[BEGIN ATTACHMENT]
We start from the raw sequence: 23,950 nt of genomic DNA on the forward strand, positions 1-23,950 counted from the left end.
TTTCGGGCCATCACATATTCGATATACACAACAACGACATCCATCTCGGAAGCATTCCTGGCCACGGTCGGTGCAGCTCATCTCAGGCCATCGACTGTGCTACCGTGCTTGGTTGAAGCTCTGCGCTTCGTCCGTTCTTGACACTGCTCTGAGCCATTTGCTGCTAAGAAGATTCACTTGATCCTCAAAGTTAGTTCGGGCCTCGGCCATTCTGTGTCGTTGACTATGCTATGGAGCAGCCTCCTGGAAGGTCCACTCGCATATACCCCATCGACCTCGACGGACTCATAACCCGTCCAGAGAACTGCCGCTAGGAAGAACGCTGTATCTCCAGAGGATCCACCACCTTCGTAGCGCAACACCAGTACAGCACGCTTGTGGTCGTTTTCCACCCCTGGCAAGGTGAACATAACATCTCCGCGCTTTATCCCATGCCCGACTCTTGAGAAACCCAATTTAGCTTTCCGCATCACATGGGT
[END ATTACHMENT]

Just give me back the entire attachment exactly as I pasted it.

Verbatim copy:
We start from the raw sequence: 23,950 nt of genomic DNA on the forward strand, positions 1-23,950 counted from the left end.
TTTCGGGCCATCACATATTCGATATACACAACAACGACATCCATCTCGGAAGCATTCCTGGCCACGGTCGGTGCAGCTCATCTCAGGCCATCGACTGTGCTACCGTGCTTGGTTGAAGCTCTGCGCTTCGTCCGTTCTTGACACTGCTCTGAGCCATTTGCTGCTAAGAAGATTCACTTGATCCTCAAAGTTAGTTCGGGCCTCGGCCATTCTGTGTCGTTGACTATGCTATGGAGCAGCCTCCTGGAAGGTCCACTCGCATATACCCCATCGACCTCGACGGACTCATAACCCGTCCAGAGAACTGCCGCTAGGAAGAACGCTGTATCTCCAGAGGATCCACCACCTTCGTAGCGCAACACCAGTACAGCACGCTTGTGGTCGTTTTCCACCCCTGGCAAGGTGAACATAACATCTCCGCGCTTTATCCCATGCCCGACTCTTGAGAAACCCAATTTAGCTTTCCGCATCACATGGGT